Holy cow folks. I am a week into my last classroom block! How in the world can I be in clinical rotations taking care of real patients… in ONLY 7 MORE WEEKS? EEEEK! So this (final!!) block I have:
AKA the bane of my existence. Granted, I like therio, but 1) 6-8 lectures a week is way too many and 2) the material takes decades for me to wrap my head around and 3) the exams are supposed to be KILLER. Like, 40% exam average killer….
Problem Based Learning
My only elective in this block, and I’m SO excited for it. As groups with a clinician, we are presented a case and get to work through every single part of it (Problem lists, differential diagnosis, diagnostics, treatment plan, history taking skills, communication with clients, etc). This is something we will do every. single. day. beginning in October, so I’m ecstatic to be able to practice these crucial skills before clinics start.
Besides therio, eyes are the only system that gets its own class, since everything else clinical was filtered in equine med, farm animal med, or small animal med.There are a few things in ophthalmology that is certain. 1) No one can spell it and 2) You either think eyes are gross or you like the grossness that eyes can transform into. I’m the latter :p
Equine Med & Surgery Part 2
This class left a bad taste in my mouth last block. Guess you can say equine and I don’t really get along.
Farm Animal Med & Surgery Part 2
Even though I’m pretty sure I’m not going to be a mixed animal vet anymore, I still love learning about ruminants. It just somehow tickles my small animal soul <3
Emergency Medicine and Critical Care
What’s not to love about emergency? That’s right, nothing. I’m super excited for the emergency procedures labs to brush up on my technical skills and to learn all about managing critical patients!
Please don’t let your dog’s teeth become this nightmare! This patient was euthanized for many problems, but one of them was the end-stage dental disease. Brushings and professional cleaning (with extractions or endodontics as needed) can help prevent this!
This tooth has THREE roots; if it’s this loose, consider how much bone loss must have occurred around each root.
Friendly PSA- DON’T LEAVE YOUR PET IN A CAR THIS SUMMER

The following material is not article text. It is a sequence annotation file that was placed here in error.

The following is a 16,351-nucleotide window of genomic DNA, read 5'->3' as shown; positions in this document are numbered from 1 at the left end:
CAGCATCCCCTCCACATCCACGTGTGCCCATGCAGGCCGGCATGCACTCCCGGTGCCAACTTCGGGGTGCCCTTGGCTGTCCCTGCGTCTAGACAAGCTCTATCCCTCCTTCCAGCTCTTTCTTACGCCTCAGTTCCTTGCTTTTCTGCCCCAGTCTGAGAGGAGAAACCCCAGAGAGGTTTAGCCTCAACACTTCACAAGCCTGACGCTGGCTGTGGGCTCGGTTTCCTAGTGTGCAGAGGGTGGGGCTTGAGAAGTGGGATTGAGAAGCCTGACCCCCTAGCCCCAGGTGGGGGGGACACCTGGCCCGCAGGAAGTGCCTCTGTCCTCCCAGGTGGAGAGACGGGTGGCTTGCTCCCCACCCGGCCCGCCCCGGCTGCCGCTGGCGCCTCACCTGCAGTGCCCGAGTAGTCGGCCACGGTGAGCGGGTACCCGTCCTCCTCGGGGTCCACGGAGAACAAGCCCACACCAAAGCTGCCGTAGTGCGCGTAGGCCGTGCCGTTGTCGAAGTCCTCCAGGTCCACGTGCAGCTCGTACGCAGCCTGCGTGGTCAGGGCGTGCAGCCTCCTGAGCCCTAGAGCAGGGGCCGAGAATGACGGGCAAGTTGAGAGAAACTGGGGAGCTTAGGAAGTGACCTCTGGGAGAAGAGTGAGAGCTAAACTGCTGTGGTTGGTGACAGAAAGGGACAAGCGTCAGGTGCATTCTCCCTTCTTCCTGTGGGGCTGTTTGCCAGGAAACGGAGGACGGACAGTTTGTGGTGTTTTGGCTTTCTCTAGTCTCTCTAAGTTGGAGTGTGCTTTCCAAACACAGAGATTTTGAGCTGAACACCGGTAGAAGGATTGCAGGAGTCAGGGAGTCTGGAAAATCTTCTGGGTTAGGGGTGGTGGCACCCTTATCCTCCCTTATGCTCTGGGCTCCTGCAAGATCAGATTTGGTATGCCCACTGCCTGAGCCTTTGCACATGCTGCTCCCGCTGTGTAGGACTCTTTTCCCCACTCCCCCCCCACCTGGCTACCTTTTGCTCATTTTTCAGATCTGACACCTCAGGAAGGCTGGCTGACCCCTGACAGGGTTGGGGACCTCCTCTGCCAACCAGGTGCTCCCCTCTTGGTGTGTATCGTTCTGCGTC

Like they do just about every year, the news recently showed cookies successfully baking in a hot car. I bet they would be super yummy regardless of cooking apparatus too.
However, If it is hot enough to cook cookies, It is TOO HOT TO LEAVE YOUR DOG IN YOUR CAR. Please think about your fluffy friends this summer and do not leave them in a vehicle, regardless of how long you are gone or even if the windows are cracked. Regardless of panting, dogs can NOT regulate their temperature like we can, and can succumb to heat stress in a stuffy car even if the outside temperature is 70 degrees. I’ve seen just how quickly heatstroke can lead to death, and that’s something I would never like to see a dog to go through.
So please stick to cooking cookies in your car this summer, and not your furry best-friend.
Nerves supplying the body can be divided in to cranial and spinal. Cranial nerves emerge from the brain or brain stem and spinal from the spinal chord. There are 12 pairs of cranial nerves. They are components
of the peripheral nervous system, with the exception of the optic nerve, as
their axons extend beyond the brain to supply other parts of the body. They are
named numerically from region of the nose (rostral) to back of the head
(caudal). Here’s a brief overview of all twelve nerves and their basic functions.
I – The Olfactory Nerve. The cells of this nerve arise from
the olfactory membrane of the nasal mucosa. The dendrites of the nerve cells